Rachmaninov, S.: Vespers, Op. 37 (Live) Tenebrae & Nigel Short
- Sergei Rachmaninoff (b.1943): All-night Vigil, Op. 37: No. 6, Ave Maria:
- 1Beginning song: Come let us worship02:13
- 2All-night Vigil, Op. 37: No. 6, Ave Maria (Live): Psalm 103, "O praise the Lord"04:46
- 3Psalm 1, "Blessed is the man"05:15
- 4O Joyful Light02:35
- 5Song of Simeon: Lord, now let your servant depart03:11
- 6Hail, O Virgin Mother03:05
- 7Hexapsalms: Glory to God on high02:28
- 8Psalm 134-135, "O praise the name of the Lord"02:04
- 9Glorifying song of the Resurrection: Teach me O lord in the way of truth05:35
- 10Hymn of Resurrection: We have seen the resurrection02:57
- 11Magnificat: My soul proclaims the greatness of the Lord08:10
- 12Great Doxology: Glory be to God on high07:06
- 13Resurrection hymn: This day of salvation has com to the world01:44
- 14Resurrection hymn: When you had risen03:17
- 15Thanksgiving hymn of Virgin Mary: O victorious leader02:46
- Liturgy of St John Chrysostom, Op. 31:
- 16XII. Tebe poyem (We praise thee)03:02
Info zu Rachmaninov, S.: Vespers, Op. 37 (Live)
Signum Classics are proud to release a LIVE recording of the stirring performance by Tenebrae of Rachmaninoff’s ‘All-Night Vigil’ (Vsenoshchnoye bdeniye, Op. 37).
The recording was made live at the North Wales International Music Festival in conjunction with Boosey & Hawkes, Music Publishers Ltd.
The roots of the Russian Orthodox Church are traceable back into the Third Century A.D. Whilst Western forms of Christianity continued to evolve, the Orthodox tradition has been preserved largely intact since the 11th Century, despite persecution of the Church under an intolerant Communist regime in Russia.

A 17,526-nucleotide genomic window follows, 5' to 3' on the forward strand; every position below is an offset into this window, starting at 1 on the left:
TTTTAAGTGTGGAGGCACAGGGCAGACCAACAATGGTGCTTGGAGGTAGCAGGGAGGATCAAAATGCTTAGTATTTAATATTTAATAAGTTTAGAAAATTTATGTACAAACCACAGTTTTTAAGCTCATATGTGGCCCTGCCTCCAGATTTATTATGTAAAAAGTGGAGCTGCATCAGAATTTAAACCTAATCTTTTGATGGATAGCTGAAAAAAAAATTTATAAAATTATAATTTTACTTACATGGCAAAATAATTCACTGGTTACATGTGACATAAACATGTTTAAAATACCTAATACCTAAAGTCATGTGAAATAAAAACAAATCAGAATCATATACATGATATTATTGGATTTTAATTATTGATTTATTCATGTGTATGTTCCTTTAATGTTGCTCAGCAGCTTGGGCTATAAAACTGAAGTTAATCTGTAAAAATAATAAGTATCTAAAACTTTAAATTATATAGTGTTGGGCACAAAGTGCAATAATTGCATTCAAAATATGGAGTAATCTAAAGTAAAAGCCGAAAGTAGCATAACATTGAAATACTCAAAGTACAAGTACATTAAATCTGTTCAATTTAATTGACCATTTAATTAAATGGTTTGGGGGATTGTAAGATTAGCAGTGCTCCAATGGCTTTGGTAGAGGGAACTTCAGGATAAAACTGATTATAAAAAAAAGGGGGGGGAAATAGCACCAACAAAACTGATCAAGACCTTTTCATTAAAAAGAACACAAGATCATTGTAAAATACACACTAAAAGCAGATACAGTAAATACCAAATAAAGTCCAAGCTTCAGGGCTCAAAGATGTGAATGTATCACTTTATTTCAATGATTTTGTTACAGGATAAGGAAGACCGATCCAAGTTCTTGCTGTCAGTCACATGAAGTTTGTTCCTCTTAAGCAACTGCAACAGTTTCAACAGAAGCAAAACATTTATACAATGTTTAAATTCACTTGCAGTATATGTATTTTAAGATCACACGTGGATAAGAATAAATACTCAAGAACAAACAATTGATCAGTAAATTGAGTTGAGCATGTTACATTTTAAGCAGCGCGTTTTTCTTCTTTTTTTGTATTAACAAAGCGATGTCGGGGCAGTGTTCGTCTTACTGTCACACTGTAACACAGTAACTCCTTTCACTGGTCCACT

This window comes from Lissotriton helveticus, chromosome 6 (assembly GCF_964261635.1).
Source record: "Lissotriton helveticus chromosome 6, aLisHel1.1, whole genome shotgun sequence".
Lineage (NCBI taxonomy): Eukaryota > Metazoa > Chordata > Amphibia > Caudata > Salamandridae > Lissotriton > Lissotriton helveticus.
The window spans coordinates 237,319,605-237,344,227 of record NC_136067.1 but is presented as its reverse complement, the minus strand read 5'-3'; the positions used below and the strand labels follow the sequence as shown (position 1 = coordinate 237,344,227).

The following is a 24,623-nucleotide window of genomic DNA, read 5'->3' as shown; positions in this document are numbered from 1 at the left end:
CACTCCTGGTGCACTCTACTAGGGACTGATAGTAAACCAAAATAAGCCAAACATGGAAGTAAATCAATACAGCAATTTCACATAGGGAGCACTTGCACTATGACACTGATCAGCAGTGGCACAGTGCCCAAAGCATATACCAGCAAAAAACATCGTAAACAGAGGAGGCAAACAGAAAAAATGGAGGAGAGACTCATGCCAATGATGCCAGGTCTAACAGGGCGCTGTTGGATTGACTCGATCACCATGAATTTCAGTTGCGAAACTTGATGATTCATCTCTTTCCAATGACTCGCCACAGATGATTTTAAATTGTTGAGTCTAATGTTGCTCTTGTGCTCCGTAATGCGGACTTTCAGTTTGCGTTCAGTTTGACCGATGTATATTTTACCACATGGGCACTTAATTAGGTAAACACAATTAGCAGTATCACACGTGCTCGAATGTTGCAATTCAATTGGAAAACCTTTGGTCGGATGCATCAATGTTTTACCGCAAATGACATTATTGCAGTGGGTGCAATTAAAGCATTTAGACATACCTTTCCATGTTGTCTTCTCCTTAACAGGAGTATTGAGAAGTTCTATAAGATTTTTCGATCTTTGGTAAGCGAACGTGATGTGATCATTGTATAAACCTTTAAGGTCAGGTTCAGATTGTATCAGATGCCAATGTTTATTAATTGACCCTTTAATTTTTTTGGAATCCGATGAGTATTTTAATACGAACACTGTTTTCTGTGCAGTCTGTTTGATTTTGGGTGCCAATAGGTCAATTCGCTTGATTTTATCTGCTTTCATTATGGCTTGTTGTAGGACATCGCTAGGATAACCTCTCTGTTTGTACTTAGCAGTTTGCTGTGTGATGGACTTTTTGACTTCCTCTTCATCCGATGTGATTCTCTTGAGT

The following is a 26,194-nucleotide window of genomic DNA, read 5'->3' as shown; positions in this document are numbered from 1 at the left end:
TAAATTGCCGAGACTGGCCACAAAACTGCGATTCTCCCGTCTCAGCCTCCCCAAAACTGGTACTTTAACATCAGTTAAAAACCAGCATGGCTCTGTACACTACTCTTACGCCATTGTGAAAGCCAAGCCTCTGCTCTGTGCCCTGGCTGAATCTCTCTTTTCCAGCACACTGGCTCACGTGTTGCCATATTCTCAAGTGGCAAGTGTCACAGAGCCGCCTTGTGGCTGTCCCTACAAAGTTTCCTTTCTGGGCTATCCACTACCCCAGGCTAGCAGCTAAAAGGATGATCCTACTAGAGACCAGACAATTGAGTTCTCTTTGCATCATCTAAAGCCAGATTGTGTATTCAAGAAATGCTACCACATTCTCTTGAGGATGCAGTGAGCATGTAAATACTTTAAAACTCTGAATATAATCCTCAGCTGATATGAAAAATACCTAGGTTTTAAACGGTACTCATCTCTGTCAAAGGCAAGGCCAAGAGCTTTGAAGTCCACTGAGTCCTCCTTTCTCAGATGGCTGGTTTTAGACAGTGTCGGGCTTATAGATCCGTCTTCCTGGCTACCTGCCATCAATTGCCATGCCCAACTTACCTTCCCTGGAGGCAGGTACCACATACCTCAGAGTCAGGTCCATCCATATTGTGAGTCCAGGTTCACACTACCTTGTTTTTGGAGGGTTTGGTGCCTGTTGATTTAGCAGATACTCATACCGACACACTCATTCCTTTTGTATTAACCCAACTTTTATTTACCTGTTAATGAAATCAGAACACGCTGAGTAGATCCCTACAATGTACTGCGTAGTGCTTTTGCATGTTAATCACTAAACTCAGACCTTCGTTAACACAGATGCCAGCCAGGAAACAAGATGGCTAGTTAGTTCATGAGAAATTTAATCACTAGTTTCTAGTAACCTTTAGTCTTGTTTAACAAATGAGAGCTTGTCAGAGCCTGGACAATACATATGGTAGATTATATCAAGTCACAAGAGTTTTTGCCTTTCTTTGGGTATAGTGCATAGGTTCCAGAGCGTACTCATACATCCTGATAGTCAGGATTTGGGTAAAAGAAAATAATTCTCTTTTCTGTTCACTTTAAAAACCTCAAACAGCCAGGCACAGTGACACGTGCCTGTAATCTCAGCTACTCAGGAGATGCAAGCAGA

The music of the Russian Orthodox Church features vocal chants, the oldest of which is known as znamenny (from the Slavonic znamia meaning “sign”). The melody of this chant is extremely simple, and whilst other composers added their characteristic harmonic effects, Rachmaninoff consciously preserved the modal purity of the original in his setting of the Vespers.
The all-night vigil is celebrated on the eve of the main feasts of the Orthodox Church. Originally it lasted all night and consisted of three separate services to celebrate the beauty of the setting sun, and to reflect on the spiritual light of Christ as the new light of the coming day and the eternal light of heaven. Rachmaninoff’s setting of the vigil was written in 1915, in the middle of the First World War. He has used authentic znamenny chant in seven movements, with two movements employing Greek chants.
“Even in my dreams I could not have imagined that I would write such a work” Rachmaninoff told the singers at the first performance in March 1915.
The work is dedicated to the scholar Stephan Vasilevitch Smolensky who introduced Rachmaninoff to the repertoire of the church, however the composer’s inspiration was as much politically motivated as spiritually – the composition was a powerful affirmation of nationalism during the war.
Tenebrae characteristically create an atmosphere of spiritual and musical reflection at their performances, using candlelight and movement within ecclesiastical venues.
"Nigel Short and Tenebrae have just the right balance of control and passion, reverence and exuberance that makes for such a superb performance." (The Organ)
"The result is both intimate and powerfully atmospheric, shedding new and memorable light on what usually comes across as a massive choral spectacular." (Classic FM Magazine)
"The All-Night Vigil is celebrated on the eve of the main feasts of the Russian Orthodox church with the purpose of showing a sense of beauty in the setting sun." (Classic FM Magazine)
TenebraeNigel Short, conductor
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